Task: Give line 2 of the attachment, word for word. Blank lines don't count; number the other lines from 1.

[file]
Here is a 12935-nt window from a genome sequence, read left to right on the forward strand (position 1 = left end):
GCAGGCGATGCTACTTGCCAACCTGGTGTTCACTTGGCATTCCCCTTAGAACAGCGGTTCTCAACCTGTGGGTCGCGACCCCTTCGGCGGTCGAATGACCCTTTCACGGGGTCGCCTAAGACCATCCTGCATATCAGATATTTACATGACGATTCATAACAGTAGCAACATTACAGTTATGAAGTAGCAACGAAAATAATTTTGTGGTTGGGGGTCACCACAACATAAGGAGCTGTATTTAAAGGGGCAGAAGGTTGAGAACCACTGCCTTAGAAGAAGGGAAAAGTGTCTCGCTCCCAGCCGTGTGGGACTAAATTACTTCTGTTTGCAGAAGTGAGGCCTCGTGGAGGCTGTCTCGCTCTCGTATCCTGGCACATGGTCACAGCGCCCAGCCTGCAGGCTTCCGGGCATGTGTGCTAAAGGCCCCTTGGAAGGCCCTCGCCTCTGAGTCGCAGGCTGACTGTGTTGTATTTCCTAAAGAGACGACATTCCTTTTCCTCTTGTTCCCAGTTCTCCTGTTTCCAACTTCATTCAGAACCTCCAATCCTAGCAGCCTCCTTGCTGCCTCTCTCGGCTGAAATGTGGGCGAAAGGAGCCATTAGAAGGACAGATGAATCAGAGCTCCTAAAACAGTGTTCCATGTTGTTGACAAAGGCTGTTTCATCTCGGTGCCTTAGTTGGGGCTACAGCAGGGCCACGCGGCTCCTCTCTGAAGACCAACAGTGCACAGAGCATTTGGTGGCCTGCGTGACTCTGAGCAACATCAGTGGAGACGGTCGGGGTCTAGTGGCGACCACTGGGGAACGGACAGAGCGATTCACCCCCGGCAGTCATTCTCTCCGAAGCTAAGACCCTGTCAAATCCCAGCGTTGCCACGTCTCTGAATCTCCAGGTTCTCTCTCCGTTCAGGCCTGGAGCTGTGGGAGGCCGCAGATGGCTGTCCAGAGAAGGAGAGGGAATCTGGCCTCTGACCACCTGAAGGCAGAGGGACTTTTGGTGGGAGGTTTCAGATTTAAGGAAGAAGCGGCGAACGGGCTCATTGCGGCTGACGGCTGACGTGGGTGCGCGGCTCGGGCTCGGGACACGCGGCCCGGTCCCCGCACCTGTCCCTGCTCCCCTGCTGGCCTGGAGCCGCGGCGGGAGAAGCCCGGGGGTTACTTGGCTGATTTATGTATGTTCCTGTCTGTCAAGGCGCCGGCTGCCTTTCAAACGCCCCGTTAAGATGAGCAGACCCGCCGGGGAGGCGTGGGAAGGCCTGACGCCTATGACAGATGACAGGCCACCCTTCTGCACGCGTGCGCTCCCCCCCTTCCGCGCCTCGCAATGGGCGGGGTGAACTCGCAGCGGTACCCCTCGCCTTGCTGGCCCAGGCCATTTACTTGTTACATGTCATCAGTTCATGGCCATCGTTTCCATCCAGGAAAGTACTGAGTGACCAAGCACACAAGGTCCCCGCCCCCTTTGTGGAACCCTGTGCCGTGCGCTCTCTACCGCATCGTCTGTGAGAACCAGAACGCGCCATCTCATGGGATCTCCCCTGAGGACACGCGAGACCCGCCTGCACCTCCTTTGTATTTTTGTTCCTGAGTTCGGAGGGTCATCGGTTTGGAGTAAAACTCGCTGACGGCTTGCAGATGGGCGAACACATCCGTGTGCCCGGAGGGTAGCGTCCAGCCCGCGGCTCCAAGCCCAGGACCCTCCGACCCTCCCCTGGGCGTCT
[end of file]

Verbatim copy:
GCAGGCGATGCTACTTGCCAACCTGGTGTTCACTTGGCATTCCCCTTAGAACAGCGGTTCTCAACCTGTGGGTCGCGACCCCTTCGGCGGTCGAATGACCCTTTCACGGGGTCGCCTAAGACCATCCTGCATATCAGATATTTACATGACGATTCATAACAGTAGCAACATTACAGTTATGAAGTAGCAACGAAAATAATTTTGTGGTTGGGGGTCACCACAACATAAGGAGCTGTATTTAAAGGGGCAGAAGGTTGAGAACCACTGCCTTAGAAGAAGGGAAAAGTGTCTCGCTCCCAGCCGTGTGGGACTAAATTACTTCTGTTTGCAGAAGTGAGGCCTCGTGGAGGCTGTCTCGCTCTCGTATCCTGGCACATGGTCACAGCGCCCAGCCTGCAGGCTTCCGGGCATGTGTGCTAAAGGCCCCTTGGAAGGCCCTCGCCTCTGAGTCGCAGGCTGACTGTGTTGTATTTCCTAAAGAGACGACATTCCTTTTCCTCTTGTTCCCAGTTCTCCTGTTTCCAACTTCATTCAGAACCTCCAATCCTAGCAGCCTCCTTGCTGCCTCTCTCGGCTGAAATGTGGGCGAAAGGAGCCATTAGAAGGACAGATGAATCAGAGCTCCTAAAACAGTGTTCCATGTTGTTGACAAAGGCTGTTTCATCTCGGTGCCTTAGTTGGGGCTACAGCAGGGCCACGCGGCTCCTCTCTGAAGACCAACAGTGCACAGAGCATTTGGTGGCCTGCGTGACTCTGAGCAACATCAGTGGAGACGGTCGGGGTCTAGTGGCGACCACTGGGGAACGGACAGAGCGATTCACCCCCGGCAGTCATTCTCTCCGAAGCTAAGACCCTGTCAAATCCCAGCGTTGCCACGTCTCTGAATCTCCAGGTTCTCTCTCCGTTCAGGCCTGGAGCTGTGGGAGGCCGCAGATGGCTGTCCAGAGAAGGAGAGGGAATCTGGCCTCTGACCACCTGAAGGCAGAGGGACTTTTGGTGGGAGGTTTCAGATTTAAGGAAGAAGCGGCGAACGGGCTCATTGCGGCTGACGGCTGACGTGGGTGCGCGGCTCGGGCTCGGGACACGCGGCCCGGTCCCCGCACCTGTCCCTGCTCCCCTGCTGGCCTGGAGCCGCGGCGGGAGAAGCCCGGGGGTTACTTGGCTGATTTATGTATGTTCCTGTCTGTCAAGGCGCCGGCTGCCTTTCAAACGCCCCGTTAAGATGAGCAGACCCGCCGGGGAGGCGTGGGAAGGCCTGACGCCTATGACAGATGACAGGCCACCCTTCTGCACGCGTGCGCTCCCCCCCTTCCGCGCCTCGCAATGGGCGGGGTGAACTCGCAGCGGTACCCCTCGCCTTGCTGGCCCAGGCCATTTACTTGTTACATGTCATCAGTTCATGGCCATCGTTTCCATCCAGGAAAGTACTGAGTGACCAAGCACACAAGGTCCCCGCCCCCTTTGTGGAACCCTGTGCCGTGCGCTCTCTACCGCATCGTCTGTGAGAACCAGAACGCGCCATCTCATGGGATCTCCCCTGAGGACACGCGAGACCCGCCTGCACCTCCTTTGTATTTTTGTTCCTGAGTTCGGAGGGTCATCGGTTTGGAGTAAAACTCGCTGACGGCTTGCAGATGGGCGAACACATCCGTGTGCCCGGAGGGTAGCGTCCAGCCCGCGGCTCCAAGCCCAGGACCCTCCGACCCTCCCCTGGGCGTCT